And despite the vague self-conscious back-pedaling that we are seeing today, there has never been anything even remotely like an apology from organized psychiatry to the millions of people who were hurt and permanently damaged by this hoax. In this regard, it is particularly interesting to note that in 2015 the APA abandoned their various earlier logos and adopted a stylized outline of a human brain as their official logo for all purposes. I wrote about this matter here.
It also needs to be stressed that Dr. Frances played a personal role in the promotion of the chemical imbalance hoax.
Dr. Frances and the Promotion of the Chemical Imbalance Hoax
Here’s another quote from Am I OK?:
“Depression is really no different than hypertension. Medicines that treat high blood pressure are taken to reestablish the body’s ability to maintain a normal blood pressure. Antidepressants work in the same way—restoring brain neurochemistry to its original natural state.” (p 49) [Emphasis added]
So, according to Drs. Frances and First, antidepressants restore “brain neurochemistry to its original natural state.” This is a perfect example of the chemical imbalance hoax written specifically to convince a lay audience.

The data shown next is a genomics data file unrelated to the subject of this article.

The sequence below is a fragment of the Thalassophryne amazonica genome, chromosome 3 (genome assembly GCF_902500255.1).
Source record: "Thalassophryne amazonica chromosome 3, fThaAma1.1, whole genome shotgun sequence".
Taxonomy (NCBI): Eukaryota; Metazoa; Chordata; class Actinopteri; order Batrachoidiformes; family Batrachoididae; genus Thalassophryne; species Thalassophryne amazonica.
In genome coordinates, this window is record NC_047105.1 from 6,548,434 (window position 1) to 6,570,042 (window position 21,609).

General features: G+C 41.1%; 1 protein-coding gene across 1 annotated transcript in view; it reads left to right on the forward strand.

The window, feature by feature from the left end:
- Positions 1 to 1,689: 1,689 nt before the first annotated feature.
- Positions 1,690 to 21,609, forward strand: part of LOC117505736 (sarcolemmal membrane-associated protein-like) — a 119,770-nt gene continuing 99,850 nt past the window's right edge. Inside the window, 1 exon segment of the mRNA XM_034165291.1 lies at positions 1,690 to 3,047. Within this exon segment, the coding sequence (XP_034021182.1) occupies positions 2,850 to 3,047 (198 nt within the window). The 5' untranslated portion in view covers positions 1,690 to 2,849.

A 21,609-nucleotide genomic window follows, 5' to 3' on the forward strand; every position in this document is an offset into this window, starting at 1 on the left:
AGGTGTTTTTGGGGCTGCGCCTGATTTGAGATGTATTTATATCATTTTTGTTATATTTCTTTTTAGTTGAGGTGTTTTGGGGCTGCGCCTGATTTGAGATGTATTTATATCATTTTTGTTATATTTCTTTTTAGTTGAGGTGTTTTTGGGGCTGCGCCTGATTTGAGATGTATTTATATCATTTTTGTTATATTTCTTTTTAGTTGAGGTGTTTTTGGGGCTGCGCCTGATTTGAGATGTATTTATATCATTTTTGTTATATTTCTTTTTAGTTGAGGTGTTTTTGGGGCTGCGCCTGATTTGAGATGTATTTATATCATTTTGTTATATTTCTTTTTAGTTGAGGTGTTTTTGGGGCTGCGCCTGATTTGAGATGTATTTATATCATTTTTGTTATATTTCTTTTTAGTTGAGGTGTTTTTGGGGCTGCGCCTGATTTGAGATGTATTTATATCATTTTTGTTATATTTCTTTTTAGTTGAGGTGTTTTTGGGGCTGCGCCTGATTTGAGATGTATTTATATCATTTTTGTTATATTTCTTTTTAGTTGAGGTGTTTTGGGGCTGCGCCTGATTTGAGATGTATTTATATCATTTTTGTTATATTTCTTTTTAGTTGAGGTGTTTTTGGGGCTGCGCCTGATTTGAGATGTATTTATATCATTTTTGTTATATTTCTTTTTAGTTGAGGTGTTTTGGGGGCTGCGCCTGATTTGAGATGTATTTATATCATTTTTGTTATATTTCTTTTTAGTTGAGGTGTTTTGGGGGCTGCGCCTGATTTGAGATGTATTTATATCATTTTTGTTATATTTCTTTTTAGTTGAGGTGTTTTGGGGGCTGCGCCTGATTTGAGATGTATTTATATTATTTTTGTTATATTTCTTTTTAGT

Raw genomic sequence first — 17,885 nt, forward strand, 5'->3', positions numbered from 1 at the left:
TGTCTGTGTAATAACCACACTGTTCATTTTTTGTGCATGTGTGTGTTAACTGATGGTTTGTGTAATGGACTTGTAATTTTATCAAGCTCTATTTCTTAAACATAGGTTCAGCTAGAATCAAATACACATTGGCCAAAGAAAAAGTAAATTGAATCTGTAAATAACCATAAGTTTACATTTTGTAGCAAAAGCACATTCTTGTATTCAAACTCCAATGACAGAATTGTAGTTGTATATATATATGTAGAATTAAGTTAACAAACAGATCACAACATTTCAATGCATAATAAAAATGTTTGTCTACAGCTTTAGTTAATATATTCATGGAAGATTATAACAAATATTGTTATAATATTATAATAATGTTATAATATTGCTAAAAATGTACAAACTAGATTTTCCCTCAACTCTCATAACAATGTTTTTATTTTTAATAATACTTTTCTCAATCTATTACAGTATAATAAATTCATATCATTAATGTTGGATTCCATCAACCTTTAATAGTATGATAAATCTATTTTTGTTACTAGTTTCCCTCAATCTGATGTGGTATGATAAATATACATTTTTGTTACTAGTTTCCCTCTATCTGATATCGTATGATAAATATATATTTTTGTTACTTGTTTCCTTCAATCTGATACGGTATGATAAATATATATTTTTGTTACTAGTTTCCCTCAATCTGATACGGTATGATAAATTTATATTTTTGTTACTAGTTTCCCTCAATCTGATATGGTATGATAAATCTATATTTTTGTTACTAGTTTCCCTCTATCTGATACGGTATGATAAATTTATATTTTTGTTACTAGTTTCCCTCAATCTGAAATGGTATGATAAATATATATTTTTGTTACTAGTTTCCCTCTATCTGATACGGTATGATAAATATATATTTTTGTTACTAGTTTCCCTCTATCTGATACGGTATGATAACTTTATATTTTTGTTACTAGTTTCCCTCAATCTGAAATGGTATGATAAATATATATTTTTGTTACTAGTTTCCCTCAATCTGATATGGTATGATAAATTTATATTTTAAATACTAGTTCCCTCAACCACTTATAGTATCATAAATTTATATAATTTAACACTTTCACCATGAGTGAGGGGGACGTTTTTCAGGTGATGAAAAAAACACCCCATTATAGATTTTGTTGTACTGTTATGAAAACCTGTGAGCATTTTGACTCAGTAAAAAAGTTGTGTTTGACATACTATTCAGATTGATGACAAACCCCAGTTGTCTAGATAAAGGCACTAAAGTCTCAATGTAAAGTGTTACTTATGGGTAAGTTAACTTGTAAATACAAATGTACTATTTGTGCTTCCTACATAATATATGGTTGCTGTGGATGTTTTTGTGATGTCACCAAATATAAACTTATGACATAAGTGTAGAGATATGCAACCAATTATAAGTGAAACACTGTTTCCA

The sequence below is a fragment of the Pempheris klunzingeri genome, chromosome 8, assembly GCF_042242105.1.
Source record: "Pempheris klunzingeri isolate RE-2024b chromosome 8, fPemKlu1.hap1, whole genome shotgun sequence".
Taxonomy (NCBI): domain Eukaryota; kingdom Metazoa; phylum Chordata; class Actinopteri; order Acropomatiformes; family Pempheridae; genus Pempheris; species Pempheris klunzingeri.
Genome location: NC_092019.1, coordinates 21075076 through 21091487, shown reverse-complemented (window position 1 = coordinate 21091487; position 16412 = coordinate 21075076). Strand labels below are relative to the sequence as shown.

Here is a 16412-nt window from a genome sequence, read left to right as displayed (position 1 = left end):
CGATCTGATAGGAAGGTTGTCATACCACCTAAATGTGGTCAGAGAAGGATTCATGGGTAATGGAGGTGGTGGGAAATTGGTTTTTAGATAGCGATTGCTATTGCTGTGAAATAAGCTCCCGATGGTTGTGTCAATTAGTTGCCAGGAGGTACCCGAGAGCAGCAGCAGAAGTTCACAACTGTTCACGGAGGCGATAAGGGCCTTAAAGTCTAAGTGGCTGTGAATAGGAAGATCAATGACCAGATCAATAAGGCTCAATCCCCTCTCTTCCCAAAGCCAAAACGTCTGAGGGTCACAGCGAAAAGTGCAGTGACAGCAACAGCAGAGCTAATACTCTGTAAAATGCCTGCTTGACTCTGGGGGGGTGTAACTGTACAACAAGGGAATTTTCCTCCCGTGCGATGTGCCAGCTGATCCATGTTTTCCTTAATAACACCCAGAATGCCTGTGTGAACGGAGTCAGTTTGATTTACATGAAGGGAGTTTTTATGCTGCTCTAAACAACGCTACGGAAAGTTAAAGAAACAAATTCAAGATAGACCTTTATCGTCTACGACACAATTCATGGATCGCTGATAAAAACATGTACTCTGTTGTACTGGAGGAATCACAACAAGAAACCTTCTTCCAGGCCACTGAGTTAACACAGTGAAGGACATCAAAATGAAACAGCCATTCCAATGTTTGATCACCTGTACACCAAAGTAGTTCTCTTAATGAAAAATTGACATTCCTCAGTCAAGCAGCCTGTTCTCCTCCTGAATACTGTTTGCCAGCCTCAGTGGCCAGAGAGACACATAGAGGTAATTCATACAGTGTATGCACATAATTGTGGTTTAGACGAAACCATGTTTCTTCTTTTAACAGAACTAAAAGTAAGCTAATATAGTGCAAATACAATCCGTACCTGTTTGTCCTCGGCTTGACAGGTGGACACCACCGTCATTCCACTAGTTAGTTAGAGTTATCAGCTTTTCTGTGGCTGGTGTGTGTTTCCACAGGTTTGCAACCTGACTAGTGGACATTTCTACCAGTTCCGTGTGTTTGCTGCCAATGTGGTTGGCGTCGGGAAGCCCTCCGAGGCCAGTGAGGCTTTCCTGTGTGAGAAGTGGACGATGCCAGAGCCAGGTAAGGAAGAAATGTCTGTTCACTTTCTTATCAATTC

In addition, there is an endorsement of the chemical imbalance theory in Dr. Frances own DSM-IV (1994):
“Neurotransmitters implicated in the pathophysiology of a Major Depressive Episode include norepinephrine, serotonin, acetylcholine, dopamine, and gamma-aminobutyric acid.” (p 324)
The assertion that the neurotransmitters listed are “implicated in the pathophysiology of a Major Depressive Episode” is synonymous with the chemical imbalance theory as it is generally promoted and understood.
Psychiatrists Abandoned Psychotherapy by Choice
Back to Dr. Frances’s current article:
“Drug companies are a commercial Goliath with enormous political and economic power. Psychotherapy is a tiny David with no marketing budget; no salespeople mobbing doctors’ offices; no TV ads; no internet pop-ups; no influence with politicians or insurance companies. No surprise then that the NIMH’s neglect of psychotherapy research has been accompanied by its neglect in clinical practice. And the NIMH’s embrace of biological reductionism provides an unintended and unwarranted legitimisation of the drug-company promotion that there is a pill for every problem.”